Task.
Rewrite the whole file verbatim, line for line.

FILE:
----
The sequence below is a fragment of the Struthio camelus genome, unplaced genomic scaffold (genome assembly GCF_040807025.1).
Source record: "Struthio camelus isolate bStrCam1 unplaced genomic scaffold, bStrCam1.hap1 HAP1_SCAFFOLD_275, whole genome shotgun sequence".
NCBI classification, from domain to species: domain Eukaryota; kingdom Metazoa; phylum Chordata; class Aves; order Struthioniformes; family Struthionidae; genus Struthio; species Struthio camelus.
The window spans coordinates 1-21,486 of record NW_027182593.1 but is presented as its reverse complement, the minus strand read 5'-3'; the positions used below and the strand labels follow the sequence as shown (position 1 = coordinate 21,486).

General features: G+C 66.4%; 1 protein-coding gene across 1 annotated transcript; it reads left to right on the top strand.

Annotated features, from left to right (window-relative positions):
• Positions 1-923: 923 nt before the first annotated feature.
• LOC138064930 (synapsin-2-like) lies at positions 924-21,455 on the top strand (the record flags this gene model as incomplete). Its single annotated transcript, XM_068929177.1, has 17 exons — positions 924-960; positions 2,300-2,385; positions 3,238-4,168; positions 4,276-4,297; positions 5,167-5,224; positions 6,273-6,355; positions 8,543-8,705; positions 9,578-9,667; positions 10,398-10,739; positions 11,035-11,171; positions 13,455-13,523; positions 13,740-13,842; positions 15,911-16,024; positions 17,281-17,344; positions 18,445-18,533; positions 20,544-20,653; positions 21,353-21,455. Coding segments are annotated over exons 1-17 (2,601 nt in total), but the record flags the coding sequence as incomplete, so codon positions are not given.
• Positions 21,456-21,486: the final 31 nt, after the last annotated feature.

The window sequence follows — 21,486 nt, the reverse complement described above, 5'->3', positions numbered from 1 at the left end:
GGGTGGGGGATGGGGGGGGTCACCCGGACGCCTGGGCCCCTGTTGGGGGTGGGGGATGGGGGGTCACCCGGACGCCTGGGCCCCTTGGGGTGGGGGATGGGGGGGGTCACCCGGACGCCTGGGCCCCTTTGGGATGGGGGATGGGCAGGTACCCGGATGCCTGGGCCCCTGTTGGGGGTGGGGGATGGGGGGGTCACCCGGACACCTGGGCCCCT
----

The sequence below is a fragment of the Struthio camelus genome, unplaced genomic scaffold (genome assembly GCF_040807025.1).
Source record: "Struthio camelus isolate bStrCam1 unplaced genomic scaffold, bStrCam1.hap1 HAP1_SCAFFOLD_275, whole genome shotgun sequence".
NCBI classification, from domain to species: domain Eukaryota; kingdom Metazoa; phylum Chordata; class Aves; order Struthioniformes; family Struthionidae; genus Struthio; species Struthio camelus.
The window spans coordinates 1-21,486 of record NW_027182593.1 but is presented as its reverse complement, the minus strand read 5'-3'; the positions used below and the strand labels follow the sequence as shown (position 1 = coordinate 21,486).

General features: G+C 66.4%; 1 protein-coding gene across 1 annotated transcript; it reads left to right on the top strand.

Annotated features, from left to right (window-relative positions):
• Positions 1-923: 923 nt before the first annotated feature.
• LOC138064930 (synapsin-2-like) lies at positions 924-21,455 on the top strand (the record flags this gene model as incomplete). Its single annotated transcript, XM_068929177.1, has 17 exons — positions 924-960; positions 2,300-2,385; positions 3,238-4,168; positions 4,276-4,297; positions 5,167-5,224; positions 6,273-6,355; positions 8,543-8,705; positions 9,578-9,667; positions 10,398-10,739; positions 11,035-11,171; positions 13,455-13,523; positions 13,740-13,842; positions 15,911-16,024; positions 17,281-17,344; positions 18,445-18,533; positions 20,544-20,653; positions 21,353-21,455. Coding segments are annotated over exons 1-17 (2,601 nt in total), but the record flags the coding sequence as incomplete, so codon positions are not given.
• Positions 21,456-21,486: the final 31 nt, after the last annotated feature.

The window sequence follows — 21,486 nt, the reverse complement described above, 5'->3', positions numbered from 1 at the left end:
GGGTGGGGGATGGGGGGGGTCACCCGGACGCCTGGGCCCCTGTTGGGGGTGGGGGATGGGGGGTCACCCGGACGCCTGGGCCCCTTGGGGTGGGGGATGGGGGGGGTCACCCGGACGCCTGGGCCCCTTTGGGATGGGGGATGGGCAGGTACCCGGATGCCTGGGCCCCTGTTGGGGGTGGGGGATGGGGGGGTCACCCGGACACCTGGGCCCCT